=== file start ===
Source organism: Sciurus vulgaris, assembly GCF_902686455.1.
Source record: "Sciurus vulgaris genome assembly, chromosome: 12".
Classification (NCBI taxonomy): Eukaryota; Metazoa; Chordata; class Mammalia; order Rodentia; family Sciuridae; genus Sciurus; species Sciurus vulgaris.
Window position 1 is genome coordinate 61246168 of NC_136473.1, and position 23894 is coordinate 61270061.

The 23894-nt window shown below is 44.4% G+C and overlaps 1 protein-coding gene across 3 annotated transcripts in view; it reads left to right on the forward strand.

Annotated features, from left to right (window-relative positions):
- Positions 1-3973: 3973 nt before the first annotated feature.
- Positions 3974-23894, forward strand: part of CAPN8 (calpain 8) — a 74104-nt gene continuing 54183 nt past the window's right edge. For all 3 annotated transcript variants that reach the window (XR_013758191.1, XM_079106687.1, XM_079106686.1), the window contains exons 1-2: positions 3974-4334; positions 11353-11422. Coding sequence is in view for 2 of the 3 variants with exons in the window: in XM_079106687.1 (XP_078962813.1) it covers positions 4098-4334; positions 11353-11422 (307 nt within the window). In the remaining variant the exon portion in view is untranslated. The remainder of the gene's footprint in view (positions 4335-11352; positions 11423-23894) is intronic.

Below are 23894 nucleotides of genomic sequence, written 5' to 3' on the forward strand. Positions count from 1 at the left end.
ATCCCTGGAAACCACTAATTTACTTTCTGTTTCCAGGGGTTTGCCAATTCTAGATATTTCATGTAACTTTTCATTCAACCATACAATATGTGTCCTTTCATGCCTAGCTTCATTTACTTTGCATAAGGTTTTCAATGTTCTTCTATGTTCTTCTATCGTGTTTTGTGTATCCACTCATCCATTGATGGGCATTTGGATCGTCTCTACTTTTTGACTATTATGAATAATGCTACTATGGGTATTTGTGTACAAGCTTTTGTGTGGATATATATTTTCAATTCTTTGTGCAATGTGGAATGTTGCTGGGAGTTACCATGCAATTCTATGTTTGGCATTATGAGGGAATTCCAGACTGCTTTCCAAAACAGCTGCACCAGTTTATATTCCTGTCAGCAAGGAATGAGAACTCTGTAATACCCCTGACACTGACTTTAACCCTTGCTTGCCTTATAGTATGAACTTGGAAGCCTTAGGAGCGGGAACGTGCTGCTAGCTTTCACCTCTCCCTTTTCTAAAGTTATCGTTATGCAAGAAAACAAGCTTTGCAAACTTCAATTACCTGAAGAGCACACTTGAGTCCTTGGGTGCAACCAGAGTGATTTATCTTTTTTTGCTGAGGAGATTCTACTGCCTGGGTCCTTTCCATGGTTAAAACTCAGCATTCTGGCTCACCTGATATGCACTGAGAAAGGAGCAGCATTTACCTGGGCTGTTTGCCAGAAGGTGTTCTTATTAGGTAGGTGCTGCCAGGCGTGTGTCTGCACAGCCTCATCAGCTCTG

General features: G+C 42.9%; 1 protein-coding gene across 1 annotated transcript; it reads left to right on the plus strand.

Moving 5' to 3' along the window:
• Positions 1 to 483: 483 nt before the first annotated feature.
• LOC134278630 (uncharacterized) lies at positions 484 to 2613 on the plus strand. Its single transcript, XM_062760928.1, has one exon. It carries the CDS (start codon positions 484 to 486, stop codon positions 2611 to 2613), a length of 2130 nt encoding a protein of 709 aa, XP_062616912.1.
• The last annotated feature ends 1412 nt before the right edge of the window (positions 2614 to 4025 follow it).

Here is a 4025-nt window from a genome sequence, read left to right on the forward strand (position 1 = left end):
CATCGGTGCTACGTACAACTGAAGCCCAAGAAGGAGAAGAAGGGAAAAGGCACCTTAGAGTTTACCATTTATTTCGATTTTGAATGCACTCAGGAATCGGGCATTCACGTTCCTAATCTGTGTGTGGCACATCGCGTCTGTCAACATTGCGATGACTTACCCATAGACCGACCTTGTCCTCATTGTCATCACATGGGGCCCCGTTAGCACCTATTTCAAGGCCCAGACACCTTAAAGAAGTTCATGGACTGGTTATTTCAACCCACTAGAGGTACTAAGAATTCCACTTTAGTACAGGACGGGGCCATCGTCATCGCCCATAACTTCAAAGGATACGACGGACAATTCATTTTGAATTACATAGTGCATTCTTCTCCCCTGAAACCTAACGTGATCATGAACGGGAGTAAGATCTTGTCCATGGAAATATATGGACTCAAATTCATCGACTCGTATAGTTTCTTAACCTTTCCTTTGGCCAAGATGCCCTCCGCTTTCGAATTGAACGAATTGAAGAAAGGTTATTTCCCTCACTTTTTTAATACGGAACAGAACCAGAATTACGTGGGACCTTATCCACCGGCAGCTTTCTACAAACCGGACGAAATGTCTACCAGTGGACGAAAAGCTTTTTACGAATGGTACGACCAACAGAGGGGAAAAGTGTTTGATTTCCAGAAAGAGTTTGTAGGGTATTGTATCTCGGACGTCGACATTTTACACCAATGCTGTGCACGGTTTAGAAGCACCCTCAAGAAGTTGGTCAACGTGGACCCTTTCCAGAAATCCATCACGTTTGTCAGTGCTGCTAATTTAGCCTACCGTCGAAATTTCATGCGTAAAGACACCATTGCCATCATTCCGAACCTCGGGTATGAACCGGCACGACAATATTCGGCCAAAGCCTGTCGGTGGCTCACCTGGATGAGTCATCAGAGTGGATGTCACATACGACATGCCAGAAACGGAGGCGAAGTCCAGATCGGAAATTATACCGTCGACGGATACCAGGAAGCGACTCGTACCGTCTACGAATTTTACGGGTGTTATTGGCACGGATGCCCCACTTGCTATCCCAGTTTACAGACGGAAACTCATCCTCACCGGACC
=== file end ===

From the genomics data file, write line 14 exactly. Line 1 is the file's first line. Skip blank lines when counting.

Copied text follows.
• LOC134278630 (uncharacterized) lies at positions 484 to 2613 on the plus strand. Its single transcript, XM_062760928.1, has one exon. It carries the CDS (start codon positions 484 to 486, stop codon positions 2611 to 2613), a length of 2130 nt encoding a protein of 709 aa, XP_062616912.1.